5. It definitely feels like inclusiveness and dismantling stereotypes is a big goal of Crazy Ex Girlfriend, at least on a casting level. The East Asian man in question is also a Christian, who confides in his priest (also East Asian!) who is a stoner. Also there's a bisexual character and one character gets an abortion so she can stay in law school and it's not a huge dramatic arc. I'd say it's pandering to progressive people, except it's also super good and funny. It might still be pandering to progressive people, whatever, it earns it.
  6. Grand Hotel is an amazing movie, the kind of movie with a big cast and many intersecting storylines that Robert Altman would make famous, except in 1932. Definitely one of the movies that inspired Wes Anderson's The Grand Budapest Hotel, except it's a drama and not a screwball comedy. Much darker and complicated than you'd think from such a lavish production, and the way all the storylines intersect is really impressive. If you are the kind of person who can watch Hollywood movies from the 30's, this is one you definitely need to see.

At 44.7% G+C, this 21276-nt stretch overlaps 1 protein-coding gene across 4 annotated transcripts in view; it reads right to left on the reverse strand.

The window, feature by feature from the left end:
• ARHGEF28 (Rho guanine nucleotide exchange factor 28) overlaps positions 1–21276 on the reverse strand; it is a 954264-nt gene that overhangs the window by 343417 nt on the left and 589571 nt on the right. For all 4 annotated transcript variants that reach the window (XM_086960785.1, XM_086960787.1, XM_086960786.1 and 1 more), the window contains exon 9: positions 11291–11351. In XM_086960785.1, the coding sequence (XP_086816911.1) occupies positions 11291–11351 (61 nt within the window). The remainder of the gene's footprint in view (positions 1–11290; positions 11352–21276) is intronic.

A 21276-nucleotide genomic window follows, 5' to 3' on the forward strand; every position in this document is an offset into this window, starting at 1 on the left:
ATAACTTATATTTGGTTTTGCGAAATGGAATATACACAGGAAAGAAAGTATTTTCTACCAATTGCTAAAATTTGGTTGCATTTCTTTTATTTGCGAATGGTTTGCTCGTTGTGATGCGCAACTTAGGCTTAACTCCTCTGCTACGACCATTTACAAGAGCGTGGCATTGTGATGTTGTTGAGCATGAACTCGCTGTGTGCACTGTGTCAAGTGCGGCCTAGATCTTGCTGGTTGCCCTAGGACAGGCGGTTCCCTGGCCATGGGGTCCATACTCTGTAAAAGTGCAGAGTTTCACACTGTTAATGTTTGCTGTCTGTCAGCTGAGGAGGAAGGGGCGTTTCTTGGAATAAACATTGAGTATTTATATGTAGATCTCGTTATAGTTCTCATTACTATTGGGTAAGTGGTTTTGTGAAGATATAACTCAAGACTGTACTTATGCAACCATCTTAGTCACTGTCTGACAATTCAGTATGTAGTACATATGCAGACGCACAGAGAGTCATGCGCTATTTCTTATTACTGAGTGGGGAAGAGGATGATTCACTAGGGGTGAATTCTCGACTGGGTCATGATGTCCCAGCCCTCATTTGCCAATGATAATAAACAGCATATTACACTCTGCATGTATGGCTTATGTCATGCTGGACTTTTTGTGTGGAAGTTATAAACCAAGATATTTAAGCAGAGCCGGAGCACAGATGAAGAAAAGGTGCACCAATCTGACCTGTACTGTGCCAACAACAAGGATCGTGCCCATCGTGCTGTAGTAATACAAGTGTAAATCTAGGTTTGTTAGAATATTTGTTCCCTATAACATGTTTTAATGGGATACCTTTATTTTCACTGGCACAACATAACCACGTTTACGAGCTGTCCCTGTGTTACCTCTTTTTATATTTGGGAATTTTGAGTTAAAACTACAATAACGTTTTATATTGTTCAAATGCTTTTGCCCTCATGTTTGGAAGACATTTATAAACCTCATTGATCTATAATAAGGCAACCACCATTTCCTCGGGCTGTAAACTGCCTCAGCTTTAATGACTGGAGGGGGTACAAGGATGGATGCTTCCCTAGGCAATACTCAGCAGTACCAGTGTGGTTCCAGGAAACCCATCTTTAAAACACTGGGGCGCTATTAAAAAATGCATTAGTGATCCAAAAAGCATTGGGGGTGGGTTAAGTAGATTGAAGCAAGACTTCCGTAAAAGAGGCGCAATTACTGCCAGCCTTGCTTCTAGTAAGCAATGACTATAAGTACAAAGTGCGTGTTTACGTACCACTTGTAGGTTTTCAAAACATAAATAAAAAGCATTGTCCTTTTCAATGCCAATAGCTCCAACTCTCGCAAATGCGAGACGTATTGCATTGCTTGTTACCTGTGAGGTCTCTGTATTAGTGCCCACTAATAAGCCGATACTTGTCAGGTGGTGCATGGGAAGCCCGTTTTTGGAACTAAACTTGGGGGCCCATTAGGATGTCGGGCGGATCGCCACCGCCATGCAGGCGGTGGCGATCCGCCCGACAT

7. I was very resistant to Crazy Ex-Girlfriend because all I heard about it during season 1 were the songs, which I thought were all pretty lame. Turns out that A) They work way better in context and though they were what everyone talked about and linked to on social media, they are actually (to me) the least funny part of the show, and everything else is much better and smarter and more nuanced.
  8. Thanks! If you don't mind me asking, how do you feel about Certain Women?
  9. Celebrity is likely bad but I love when Woody Allen does his pastiches and his take on La Dolce Vita is one of my favorites. And it was fun to see Leonardo DeCaprio in crazy shouty mode a year after Titanic when I had always taken that as a new development.
  10. I drink all sorts of things straight because I'm such a fun guy, but I also had my first Nice Rum (though not nearly 50 euros nice, Jesus, are there a lot of extra taxes on liquor in Estonia?) experience not too long ago with Pyrat XO Reserve Rum and enjoyed it quite a bit.
  11. Manchester by the Sea really did a number on me. Fuck, that movie is so amazing.
  12. I turned it off after 15 minutes and I've heard that the real appeal of the movie is the war scenes so maybe it gets awesome, but man, I can't believe such a mediocre sappy melodrama like Hacksaw Ridge lead Hollywood to take Mel Gibson back with open arms. I hope during the Oscar ceremony the camera cuts back to him whenever someone mentions diversity or white supremacy. I hope the host takes advantage of it and just is like "Hey, Mel Gibson, remember when that guy told his girlfriend that he hoped she got raped by a pack of N-words? Haha, boy, the Academy are real hypocritical pieces of shit, aren't they?"
  13. I will grant you that Michael Shannon is kind of incredible in it, and single-handedly saves it from being one of the worst movies of last year.